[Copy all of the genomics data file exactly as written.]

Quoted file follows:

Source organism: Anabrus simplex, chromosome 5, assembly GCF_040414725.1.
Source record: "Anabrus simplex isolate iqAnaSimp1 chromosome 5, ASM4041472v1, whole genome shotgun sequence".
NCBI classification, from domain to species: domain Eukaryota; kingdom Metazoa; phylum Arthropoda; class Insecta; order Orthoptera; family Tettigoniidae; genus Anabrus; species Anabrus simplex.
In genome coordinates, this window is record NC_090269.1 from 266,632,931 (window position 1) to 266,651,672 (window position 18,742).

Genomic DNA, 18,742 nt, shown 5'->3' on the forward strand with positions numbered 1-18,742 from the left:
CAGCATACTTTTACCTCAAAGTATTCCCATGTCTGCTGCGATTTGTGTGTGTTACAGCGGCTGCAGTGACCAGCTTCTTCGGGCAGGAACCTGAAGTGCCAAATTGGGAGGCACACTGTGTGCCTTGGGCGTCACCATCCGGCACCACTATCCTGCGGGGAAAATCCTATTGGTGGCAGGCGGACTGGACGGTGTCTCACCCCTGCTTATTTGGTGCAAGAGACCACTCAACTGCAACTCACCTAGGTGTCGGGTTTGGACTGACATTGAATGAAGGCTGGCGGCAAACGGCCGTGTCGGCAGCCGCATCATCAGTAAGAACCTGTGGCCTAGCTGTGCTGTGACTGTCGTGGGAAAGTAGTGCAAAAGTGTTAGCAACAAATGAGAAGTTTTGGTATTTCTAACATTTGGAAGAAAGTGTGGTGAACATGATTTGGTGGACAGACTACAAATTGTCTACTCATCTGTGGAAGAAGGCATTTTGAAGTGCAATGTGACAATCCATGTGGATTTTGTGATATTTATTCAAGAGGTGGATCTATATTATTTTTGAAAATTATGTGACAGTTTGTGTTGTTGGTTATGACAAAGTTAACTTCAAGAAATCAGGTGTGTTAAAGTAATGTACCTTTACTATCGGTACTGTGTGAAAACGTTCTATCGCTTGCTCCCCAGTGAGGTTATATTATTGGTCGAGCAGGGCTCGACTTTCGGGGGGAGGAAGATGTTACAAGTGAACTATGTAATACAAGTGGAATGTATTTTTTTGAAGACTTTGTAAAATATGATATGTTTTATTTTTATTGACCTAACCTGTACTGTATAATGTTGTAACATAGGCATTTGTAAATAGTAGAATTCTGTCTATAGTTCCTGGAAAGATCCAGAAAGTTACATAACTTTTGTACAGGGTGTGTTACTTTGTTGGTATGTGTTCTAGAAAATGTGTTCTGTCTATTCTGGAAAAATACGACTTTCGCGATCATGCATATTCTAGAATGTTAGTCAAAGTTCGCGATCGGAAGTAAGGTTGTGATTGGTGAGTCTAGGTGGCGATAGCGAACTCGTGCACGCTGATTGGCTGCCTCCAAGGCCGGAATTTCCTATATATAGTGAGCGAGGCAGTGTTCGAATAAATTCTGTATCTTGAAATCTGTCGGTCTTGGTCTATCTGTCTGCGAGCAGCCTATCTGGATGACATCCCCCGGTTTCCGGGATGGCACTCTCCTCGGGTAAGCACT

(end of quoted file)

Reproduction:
Source organism: Anabrus simplex, chromosome 5, assembly GCF_040414725.1.
Source record: "Anabrus simplex isolate iqAnaSimp1 chromosome 5, ASM4041472v1, whole genome shotgun sequence".
NCBI classification, from domain to species: domain Eukaryota; kingdom Metazoa; phylum Arthropoda; class Insecta; order Orthoptera; family Tettigoniidae; genus Anabrus; species Anabrus simplex.
In genome coordinates, this window is record NC_090269.1 from 266,632,931 (window position 1) to 266,651,672 (window position 18,742).

Genomic DNA, 18,742 nt, shown 5'->3' on the forward strand with positions numbered 1-18,742 from the left:
CAGCATACTTTTACCTCAAAGTATTCCCATGTCTGCTGCGATTTGTGTGTGTTACAGCGGCTGCAGTGACCAGCTTCTTCGGGCAGGAACCTGAAGTGCCAAATTGGGAGGCACACTGTGTGCCTTGGGCGTCACCATCCGGCACCACTATCCTGCGGGGAAAATCCTATTGGTGGCAGGCGGACTGGACGGTGTCTCACCCCTGCTTATTTGGTGCAAGAGACCACTCAACTGCAACTCACCTAGGTGTCGGGTTTGGACTGACATTGAATGAAGGCTGGCGGCAAACGGCCGTGTCGGCAGCCGCATCATCAGTAAGAACCTGTGGCCTAGCTGTGCTGTGACTGTCGTGGGAAAGTAGTGCAAAAGTGTTAGCAACAAATGAGAAGTTTTGGTATTTCTAACATTTGGAAGAAAGTGTGGTGAACATGATTTGGTGGACAGACTACAAATTGTCTACTCATCTGTGGAAGAAGGCATTTTGAAGTGCAATGTGACAATCCATGTGGATTTTGTGATATTTATTCAAGAGGTGGATCTATATTATTTTTGAAAATTATGTGACAGTTTGTGTTGTTGGTTATGACAAAGTTAACTTCAAGAAATCAGGTGTGTTAAAGTAATGTACCTTTACTATCGGTACTGTGTGAAAACGTTCTATCGCTTGCTCCCCAGTGAGGTTATATTATTGGTCGAGCAGGGCTCGACTTTCGGGGGGAGGAAGATGTTACAAGTGAACTATGTAATACAAGTGGAATGTATTTTTTTGAAGACTTTGTAAAATATGATATGTTTTATTTTTATTGACCTAACCTGTACTGTATAATGTTGTAACATAGGCATTTGTAAATAGTAGAATTCTGTCTATAGTTCCTGGAAAGATCCAGAAAGTTACATAACTTTTGTACAGGGTGTGTTACTTTGTTGGTATGTGTTCTAGAAAATGTGTTCTGTCTATTCTGGAAAAATACGACTTTCGCGATCATGCATATTCTAGAATGTTAGTCAAAGTTCGCGATCGGAAGTAAGGTTGTGATTGGTGAGTCTAGGTGGCGATAGCGAACTCGTGCACGCTGATTGGCTGCCTCCAAGGCCGGAATTTCCTATATATAGTGAGCGAGGCAGTGTTCGAATAAATTCTGTATCTTGAAATCTGTCGGTCTTGGTCTATCTGTCTGCGAGCAGCCTATCTGGATGACATCCCCCGGTTTCCGGGATGGCACTCTCCTCGGGTAAGCACT